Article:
we have our own collective ignorance and selfish greed to thank..
    mostly we all live in a world (hell) of our own making that only works if it's financially viable and profitable..

    funny cos the natural world works by recycling again and again.. mother nature and the universe has no need to profit or justify it's existence by profit...
    neither do humans.


  • Tage .T 3 months ago Link to comment

    I will never buy SOMETHING that's happened to have a
    'half eaten Apple' back the phone. Not joking.


  • Mark
    • Admin
    3 months ago Link to comment

    A few years ago all phones had removable batteries. Nobody ever talked about battery life because everybody had spares. Now with planed obsolescence in full swing with non removable batteries that all you ever hear about? I never worry about battery life. I have a minimum of 3 batteries for every phone I have. One in the charger, one in the phone, and one charged and standing by. Seldom do I plug my phone in directly. I think it runs better because I am always removing the power source and resetting the phone.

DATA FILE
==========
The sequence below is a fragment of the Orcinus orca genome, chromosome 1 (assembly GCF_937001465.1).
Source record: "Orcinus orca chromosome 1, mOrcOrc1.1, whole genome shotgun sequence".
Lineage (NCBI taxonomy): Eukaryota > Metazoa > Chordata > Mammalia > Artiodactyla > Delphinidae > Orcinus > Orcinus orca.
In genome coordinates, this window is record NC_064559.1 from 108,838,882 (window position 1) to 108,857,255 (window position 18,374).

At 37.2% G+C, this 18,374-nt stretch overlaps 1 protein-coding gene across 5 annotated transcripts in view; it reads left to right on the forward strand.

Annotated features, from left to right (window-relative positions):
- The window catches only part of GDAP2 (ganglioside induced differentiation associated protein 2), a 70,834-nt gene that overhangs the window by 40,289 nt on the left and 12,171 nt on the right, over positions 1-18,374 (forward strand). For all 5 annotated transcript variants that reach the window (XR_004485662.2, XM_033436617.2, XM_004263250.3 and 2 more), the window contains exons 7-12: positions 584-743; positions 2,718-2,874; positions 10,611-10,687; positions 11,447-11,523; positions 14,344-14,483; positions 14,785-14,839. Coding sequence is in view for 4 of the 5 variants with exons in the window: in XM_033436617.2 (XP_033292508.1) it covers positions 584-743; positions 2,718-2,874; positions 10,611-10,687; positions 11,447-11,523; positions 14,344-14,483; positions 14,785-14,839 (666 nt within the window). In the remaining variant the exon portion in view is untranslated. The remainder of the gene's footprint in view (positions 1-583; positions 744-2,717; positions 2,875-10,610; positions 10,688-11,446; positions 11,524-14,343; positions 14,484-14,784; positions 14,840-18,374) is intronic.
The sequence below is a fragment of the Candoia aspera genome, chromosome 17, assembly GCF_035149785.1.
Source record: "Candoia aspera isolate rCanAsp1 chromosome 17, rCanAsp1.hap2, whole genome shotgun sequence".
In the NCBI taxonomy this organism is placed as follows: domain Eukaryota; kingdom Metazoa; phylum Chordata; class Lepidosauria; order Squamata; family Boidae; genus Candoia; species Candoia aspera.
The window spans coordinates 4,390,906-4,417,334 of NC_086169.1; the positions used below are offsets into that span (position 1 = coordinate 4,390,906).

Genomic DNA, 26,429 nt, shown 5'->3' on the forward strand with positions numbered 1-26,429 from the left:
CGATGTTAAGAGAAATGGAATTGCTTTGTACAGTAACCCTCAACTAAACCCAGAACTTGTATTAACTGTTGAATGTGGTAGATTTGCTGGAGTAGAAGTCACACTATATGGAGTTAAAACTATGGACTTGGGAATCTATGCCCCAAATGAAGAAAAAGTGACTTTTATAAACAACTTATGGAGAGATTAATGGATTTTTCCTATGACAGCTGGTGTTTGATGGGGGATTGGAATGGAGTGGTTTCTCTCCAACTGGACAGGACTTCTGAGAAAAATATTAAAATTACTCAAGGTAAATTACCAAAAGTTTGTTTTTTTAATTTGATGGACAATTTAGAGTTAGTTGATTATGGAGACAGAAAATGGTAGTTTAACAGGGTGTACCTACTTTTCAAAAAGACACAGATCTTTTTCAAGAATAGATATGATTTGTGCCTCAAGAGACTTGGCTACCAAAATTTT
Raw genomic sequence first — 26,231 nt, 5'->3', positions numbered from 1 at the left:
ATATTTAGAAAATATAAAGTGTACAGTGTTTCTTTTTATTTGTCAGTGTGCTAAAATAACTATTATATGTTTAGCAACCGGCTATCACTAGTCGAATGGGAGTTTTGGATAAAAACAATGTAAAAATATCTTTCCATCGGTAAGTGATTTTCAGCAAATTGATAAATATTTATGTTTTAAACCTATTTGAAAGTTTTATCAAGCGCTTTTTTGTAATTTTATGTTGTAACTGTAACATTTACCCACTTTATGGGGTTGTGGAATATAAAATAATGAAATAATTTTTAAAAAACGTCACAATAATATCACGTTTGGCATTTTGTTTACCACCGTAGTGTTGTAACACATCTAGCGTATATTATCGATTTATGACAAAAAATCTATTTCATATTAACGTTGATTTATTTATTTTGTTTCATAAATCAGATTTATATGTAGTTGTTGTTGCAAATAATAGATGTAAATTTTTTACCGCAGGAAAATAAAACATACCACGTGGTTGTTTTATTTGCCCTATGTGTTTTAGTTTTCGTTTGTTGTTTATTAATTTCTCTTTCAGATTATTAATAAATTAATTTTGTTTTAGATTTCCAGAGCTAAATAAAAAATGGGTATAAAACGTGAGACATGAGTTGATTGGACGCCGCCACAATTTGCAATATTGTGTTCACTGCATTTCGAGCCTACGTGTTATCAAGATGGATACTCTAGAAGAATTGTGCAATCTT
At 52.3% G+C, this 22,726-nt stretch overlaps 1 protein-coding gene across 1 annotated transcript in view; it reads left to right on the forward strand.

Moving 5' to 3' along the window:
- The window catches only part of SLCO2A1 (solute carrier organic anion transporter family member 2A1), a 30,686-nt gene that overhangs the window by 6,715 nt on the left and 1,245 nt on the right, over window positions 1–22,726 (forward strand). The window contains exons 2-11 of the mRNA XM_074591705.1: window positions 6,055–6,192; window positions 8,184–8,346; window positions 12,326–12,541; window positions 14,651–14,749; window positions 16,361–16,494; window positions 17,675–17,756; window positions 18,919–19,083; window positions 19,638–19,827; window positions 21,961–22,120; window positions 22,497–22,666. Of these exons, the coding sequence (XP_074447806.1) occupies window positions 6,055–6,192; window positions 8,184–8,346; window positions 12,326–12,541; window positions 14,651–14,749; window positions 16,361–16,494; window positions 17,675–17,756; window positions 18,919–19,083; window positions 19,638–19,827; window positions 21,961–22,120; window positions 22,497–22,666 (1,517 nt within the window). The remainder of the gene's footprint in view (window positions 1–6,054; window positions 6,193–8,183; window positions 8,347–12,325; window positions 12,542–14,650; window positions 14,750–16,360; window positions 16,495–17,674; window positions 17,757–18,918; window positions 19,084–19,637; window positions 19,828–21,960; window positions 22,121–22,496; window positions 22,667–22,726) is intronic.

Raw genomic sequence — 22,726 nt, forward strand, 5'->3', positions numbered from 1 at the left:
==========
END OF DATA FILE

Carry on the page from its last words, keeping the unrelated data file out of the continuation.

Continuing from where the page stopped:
• George W. 3 months ago Link to comment

    A strong and long lasting battery is still a work in progress. But the most important need is more RAM - say 10 GB for starters. Also enough internal phone storage that's built in - say about 500 GB. Lessens the need for Micro SD cards. They are not perfect, lots of users have issues with them. Solving these issues can lengthen the life of a smartphone - less impact on the environment.